Psilocybe thaicordispora is a species of psilocybin mushroom in the family Hymenogastraceae. It was described as new to science in 2012 by renown Mexican mycologist Gaston Guzmán and his colleagues.
Found growing in the ground at an elevation of 1500 meters, near Huai Nam Dang National Park, this subtropical rainforest mushroom is yet another enigmatic example of the rich mycota of Thailand.
Its epithet places it in the section Cordisporae Guzmán and refers to its Thailandese origins. It is said to have similarities to P. papuana Guzmán & E. Horak known only from Papua New Guinea, and P. dumontii Singer ex Guzmán known only from Panama.

The psychotronic fungal species in Thailand, as in most tropical countries, are poorly known, a drastic contrast to the richness of the mycoflora. With considerable destruction of tropical habitats, many species will likely disappear before being documented.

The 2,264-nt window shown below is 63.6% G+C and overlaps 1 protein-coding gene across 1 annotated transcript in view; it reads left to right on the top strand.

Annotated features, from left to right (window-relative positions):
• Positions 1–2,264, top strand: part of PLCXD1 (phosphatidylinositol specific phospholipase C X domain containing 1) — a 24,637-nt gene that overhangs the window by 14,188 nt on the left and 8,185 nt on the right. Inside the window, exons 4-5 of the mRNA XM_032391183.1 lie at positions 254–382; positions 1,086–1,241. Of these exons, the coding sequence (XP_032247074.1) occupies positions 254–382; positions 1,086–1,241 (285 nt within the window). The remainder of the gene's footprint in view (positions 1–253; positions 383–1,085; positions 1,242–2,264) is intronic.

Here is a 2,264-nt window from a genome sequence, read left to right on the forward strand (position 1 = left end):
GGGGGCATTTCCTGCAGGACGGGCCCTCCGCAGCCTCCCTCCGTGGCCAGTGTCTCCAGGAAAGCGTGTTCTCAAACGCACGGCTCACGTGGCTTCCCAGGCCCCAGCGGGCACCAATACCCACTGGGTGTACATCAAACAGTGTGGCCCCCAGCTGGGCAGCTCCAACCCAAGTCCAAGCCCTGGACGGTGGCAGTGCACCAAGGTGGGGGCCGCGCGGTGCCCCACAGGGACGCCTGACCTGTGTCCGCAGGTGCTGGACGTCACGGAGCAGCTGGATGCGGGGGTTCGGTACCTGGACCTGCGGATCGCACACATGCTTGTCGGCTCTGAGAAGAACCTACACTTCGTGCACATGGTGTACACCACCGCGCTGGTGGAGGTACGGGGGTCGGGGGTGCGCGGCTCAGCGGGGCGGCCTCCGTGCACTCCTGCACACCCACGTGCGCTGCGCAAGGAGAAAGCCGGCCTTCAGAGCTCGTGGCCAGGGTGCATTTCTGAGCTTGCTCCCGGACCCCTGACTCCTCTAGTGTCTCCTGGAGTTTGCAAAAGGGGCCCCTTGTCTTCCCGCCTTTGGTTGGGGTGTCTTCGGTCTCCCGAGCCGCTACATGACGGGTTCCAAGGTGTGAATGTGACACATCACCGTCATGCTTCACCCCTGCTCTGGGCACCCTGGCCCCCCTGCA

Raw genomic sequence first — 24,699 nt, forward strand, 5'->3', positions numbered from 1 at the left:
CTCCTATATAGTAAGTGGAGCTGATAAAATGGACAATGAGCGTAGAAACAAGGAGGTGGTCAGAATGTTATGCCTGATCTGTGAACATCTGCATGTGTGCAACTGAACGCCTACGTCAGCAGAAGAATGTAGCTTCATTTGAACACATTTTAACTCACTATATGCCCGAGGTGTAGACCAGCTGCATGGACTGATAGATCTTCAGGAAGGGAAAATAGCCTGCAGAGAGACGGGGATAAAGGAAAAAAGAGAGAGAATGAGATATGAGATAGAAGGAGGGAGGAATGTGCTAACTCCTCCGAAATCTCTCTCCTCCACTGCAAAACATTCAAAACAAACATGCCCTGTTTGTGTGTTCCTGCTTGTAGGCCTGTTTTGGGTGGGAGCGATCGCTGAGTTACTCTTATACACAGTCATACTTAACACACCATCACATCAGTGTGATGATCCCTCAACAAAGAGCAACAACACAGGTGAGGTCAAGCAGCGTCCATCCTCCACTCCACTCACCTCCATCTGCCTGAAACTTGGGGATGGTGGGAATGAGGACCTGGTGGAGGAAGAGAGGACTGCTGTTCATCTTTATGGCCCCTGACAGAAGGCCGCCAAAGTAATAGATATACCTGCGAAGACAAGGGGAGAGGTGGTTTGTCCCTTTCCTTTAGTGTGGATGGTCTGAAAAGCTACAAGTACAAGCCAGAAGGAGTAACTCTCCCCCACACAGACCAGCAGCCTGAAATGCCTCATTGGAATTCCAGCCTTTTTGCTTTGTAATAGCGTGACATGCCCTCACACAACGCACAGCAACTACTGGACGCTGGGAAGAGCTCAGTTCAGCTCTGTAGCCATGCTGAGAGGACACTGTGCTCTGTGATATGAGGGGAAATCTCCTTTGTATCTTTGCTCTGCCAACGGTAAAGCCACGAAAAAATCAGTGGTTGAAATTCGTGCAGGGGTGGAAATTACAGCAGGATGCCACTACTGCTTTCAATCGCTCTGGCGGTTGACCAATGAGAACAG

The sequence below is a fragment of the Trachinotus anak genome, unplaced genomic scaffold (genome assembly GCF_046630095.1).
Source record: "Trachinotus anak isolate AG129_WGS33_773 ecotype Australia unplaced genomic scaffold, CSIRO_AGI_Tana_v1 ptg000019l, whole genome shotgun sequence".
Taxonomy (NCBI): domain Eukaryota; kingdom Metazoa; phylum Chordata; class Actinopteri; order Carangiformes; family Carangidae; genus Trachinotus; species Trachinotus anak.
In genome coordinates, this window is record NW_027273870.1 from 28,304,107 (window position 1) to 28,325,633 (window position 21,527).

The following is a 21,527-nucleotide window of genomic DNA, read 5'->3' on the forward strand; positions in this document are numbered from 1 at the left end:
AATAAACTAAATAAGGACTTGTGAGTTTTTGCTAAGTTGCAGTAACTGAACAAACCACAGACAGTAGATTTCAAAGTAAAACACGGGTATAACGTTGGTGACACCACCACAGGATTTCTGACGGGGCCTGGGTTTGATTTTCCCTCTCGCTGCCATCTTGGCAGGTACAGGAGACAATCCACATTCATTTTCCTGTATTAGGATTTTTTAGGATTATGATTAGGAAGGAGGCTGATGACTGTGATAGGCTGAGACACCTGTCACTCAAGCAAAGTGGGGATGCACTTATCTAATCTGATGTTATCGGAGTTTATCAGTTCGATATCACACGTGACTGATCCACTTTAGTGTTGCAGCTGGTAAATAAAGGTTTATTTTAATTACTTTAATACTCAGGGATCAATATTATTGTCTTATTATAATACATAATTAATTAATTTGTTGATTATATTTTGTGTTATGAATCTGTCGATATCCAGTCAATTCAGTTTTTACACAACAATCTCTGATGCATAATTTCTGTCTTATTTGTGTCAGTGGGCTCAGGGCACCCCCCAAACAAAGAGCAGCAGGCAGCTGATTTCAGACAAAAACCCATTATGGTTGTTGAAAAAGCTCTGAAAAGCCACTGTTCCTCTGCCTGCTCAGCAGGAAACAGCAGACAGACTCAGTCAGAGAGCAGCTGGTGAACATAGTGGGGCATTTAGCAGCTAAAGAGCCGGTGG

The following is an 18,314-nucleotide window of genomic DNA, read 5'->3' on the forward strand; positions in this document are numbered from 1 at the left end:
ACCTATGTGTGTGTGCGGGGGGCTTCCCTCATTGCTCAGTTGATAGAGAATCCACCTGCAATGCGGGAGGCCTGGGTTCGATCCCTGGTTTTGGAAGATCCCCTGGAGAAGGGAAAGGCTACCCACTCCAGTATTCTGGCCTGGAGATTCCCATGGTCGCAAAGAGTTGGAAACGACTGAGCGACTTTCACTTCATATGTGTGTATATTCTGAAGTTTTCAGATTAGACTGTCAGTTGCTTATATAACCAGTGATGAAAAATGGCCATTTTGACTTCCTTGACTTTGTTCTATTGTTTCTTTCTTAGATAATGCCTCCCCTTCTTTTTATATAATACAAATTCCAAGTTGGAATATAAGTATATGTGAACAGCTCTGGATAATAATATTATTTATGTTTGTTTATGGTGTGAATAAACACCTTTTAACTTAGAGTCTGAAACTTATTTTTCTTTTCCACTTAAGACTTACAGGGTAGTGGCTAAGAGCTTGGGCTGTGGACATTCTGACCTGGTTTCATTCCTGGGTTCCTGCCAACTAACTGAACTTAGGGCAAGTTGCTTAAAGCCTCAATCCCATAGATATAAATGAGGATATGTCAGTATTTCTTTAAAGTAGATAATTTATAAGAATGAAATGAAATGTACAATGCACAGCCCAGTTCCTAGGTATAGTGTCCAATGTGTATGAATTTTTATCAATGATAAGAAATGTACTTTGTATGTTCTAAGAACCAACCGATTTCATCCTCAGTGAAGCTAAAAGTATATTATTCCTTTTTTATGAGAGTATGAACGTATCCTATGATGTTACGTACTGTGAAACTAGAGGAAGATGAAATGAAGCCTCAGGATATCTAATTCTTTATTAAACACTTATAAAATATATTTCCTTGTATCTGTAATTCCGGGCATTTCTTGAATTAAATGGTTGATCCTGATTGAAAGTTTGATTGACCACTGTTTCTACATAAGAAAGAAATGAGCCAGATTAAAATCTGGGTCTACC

Visual Description

• Cap: 10–30 mm broad. Conic to subcampanulate, finally convex or subconcave- umbonate, sometimes irregularly lobulate, sub-hygrophanous, yellowish brown to brownish orange, smooth, glabrous. Cap without veil remnants, cuticle not separable. • Gills: subadnexed, yellowish pale to dark brown-violaceous, with whitish edges. • Stem: 35-50 mm long by 1–4 mm thick. Equal, subbulbous. Surface is smooth above and subfloccose toward the base. Coloration is whitish above to reddish brown or reddish black at base. Veil poor development. Bruising bluish and turning blackish. Dried specimen are blackish-chocolate • Microscopic features: (6.5–)7–8(–9) × (4.5–)5–5.5(–6.5) × 4.5–5 μm • Taste and odor: slightly farinaceous

Habitat Origin

Solitary or gregarious, on grassy soil, below the shadow of trees, in an open subtropical forest, at 1500 m elevation. Known only from the type locality, Chiang Mai province, Thailand. 100 km from Chiang Mai, near Huai Nam Dang National.

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